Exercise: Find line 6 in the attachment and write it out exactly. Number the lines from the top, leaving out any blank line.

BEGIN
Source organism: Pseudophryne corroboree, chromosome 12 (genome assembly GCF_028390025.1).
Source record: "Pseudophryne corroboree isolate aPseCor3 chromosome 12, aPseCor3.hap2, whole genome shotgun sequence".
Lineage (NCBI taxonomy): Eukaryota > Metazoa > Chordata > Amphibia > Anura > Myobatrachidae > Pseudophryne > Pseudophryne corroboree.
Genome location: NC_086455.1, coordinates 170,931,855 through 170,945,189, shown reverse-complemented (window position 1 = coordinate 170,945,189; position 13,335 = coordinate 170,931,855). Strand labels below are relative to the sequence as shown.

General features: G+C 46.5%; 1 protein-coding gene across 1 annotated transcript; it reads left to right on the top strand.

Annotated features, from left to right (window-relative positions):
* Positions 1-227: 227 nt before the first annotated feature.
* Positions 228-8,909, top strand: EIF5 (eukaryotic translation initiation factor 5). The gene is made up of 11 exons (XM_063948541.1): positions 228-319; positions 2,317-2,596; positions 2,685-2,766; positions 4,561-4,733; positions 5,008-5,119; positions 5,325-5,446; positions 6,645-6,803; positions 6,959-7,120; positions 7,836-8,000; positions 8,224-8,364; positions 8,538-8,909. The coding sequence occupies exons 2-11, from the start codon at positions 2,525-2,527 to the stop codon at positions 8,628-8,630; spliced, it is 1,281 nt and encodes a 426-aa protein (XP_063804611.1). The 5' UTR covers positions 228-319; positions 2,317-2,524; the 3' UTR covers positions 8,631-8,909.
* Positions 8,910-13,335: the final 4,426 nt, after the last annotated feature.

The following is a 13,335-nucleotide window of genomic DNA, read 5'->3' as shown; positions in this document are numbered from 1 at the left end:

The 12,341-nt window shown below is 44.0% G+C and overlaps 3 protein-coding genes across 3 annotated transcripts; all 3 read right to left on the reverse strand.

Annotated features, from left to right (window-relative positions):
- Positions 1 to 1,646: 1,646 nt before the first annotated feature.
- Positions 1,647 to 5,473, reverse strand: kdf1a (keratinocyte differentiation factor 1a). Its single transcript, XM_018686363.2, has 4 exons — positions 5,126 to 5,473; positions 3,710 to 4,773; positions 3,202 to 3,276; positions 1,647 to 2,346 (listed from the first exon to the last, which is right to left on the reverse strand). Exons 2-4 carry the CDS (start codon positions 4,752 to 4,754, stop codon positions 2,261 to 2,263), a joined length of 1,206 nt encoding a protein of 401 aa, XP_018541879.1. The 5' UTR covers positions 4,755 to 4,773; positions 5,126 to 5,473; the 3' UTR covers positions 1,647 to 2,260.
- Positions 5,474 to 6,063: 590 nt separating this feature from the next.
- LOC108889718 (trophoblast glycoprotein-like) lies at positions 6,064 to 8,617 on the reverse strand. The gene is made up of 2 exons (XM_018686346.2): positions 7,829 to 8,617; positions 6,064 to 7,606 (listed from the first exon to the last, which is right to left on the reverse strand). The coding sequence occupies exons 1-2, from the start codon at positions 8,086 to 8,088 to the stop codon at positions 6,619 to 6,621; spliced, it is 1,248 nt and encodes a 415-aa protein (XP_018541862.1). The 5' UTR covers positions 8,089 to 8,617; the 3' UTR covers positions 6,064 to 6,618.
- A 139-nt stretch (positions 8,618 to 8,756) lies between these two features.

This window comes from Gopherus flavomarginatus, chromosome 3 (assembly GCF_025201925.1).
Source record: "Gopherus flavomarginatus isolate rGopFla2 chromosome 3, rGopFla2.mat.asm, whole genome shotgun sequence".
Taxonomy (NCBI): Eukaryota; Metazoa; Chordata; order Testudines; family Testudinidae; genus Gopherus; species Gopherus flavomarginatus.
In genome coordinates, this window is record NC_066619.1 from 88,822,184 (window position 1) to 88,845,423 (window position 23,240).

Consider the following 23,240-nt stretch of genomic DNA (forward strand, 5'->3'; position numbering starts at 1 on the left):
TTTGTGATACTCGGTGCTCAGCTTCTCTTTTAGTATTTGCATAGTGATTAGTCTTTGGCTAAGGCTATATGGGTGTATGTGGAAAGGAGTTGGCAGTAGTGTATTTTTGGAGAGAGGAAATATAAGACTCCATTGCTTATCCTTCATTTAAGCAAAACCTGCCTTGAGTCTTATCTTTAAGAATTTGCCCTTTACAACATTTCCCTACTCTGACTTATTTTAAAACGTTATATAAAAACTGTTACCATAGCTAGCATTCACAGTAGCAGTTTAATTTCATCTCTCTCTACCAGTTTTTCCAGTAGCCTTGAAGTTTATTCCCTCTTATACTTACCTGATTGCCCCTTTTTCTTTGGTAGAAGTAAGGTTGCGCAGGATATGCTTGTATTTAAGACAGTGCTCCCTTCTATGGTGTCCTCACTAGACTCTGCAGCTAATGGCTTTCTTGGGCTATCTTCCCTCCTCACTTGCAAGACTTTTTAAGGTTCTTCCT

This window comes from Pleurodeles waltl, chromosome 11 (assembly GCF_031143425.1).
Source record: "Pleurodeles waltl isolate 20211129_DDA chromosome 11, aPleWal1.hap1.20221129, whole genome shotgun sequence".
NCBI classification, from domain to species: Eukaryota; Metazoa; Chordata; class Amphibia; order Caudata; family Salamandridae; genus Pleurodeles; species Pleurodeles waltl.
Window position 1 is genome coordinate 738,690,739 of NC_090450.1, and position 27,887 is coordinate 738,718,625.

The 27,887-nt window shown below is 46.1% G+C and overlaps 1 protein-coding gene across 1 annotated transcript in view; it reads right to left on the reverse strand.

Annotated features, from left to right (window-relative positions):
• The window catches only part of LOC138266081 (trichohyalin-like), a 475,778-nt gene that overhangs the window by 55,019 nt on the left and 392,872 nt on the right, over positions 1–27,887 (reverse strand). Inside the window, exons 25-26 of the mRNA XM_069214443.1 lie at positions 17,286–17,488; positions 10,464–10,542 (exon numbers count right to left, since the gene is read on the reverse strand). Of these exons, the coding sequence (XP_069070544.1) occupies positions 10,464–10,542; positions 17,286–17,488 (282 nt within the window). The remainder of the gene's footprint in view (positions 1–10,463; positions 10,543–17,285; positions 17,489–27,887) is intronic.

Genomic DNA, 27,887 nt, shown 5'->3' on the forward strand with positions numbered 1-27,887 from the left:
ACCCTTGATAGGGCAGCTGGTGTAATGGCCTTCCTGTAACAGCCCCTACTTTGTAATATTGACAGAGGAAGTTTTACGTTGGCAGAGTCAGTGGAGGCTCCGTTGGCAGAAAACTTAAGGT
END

Annotated features, from left to right (window-relative positions):